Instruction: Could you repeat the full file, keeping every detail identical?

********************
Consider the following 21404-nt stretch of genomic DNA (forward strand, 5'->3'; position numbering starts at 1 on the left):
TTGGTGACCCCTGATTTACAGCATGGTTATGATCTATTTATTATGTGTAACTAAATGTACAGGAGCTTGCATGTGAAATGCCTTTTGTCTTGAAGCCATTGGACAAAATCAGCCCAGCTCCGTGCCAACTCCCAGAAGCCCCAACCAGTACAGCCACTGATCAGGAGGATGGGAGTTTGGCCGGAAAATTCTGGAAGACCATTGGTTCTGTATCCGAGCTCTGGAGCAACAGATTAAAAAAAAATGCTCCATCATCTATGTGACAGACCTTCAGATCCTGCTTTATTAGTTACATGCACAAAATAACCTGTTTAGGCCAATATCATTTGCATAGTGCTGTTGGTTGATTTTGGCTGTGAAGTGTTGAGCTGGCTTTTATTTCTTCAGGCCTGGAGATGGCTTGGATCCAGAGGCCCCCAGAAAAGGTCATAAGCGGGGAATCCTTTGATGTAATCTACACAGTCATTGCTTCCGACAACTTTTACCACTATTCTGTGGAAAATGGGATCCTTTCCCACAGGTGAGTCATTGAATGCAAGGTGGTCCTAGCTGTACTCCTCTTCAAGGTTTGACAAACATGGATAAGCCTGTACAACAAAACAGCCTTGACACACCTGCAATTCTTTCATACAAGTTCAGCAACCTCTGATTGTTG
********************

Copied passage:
Consider the following 21404-nt stretch of genomic DNA (forward strand, 5'->3'; position numbering starts at 1 on the left):
TTGGTGACCCCTGATTTACAGCATGGTTATGATCTATTTATTATGTGTAACTAAATGTACAGGAGCTTGCATGTGAAATGCCTTTTGTCTTGAAGCCATTGGACAAAATCAGCCCAGCTCCGTGCCAACTCCCAGAAGCCCCAACCAGTACAGCCACTGATCAGGAGGATGGGAGTTTGGCCGGAAAATTCTGGAAGACCATTGGTTCTGTATCCGAGCTCTGGAGCAACAGATTAAAAAAAAATGCTCCATCATCTATGTGACAGACCTTCAGATCCTGCTTTATTAGTTACATGCACAAAATAACCTGTTTAGGCCAATATCATTTGCATAGTGCTGTTGGTTGATTTTGGCTGTGAAGTGTTGAGCTGGCTTTTATTTCTTCAGGCCTGGAGATGGCTTGGATCCAGAGGCCCCCAGAAAAGGTCATAAGCGGGGAATCCTTTGATGTAATCTACACAGTCATTGCTTCCGACAACTTTTACCACTATTCTGTGGAAAATGGGATCCTTTCCCACAGGTGAGTCATTGAATGCAAGGTGGTCCTAGCTGTACTCCTCTTCAAGGTTTGACAAACATGGATAAGCCTGTACAACAAAACAGCCTTGACACACCTGCAATTCTTTCATACAAGTTCAGCAACCTCTGATTGTTG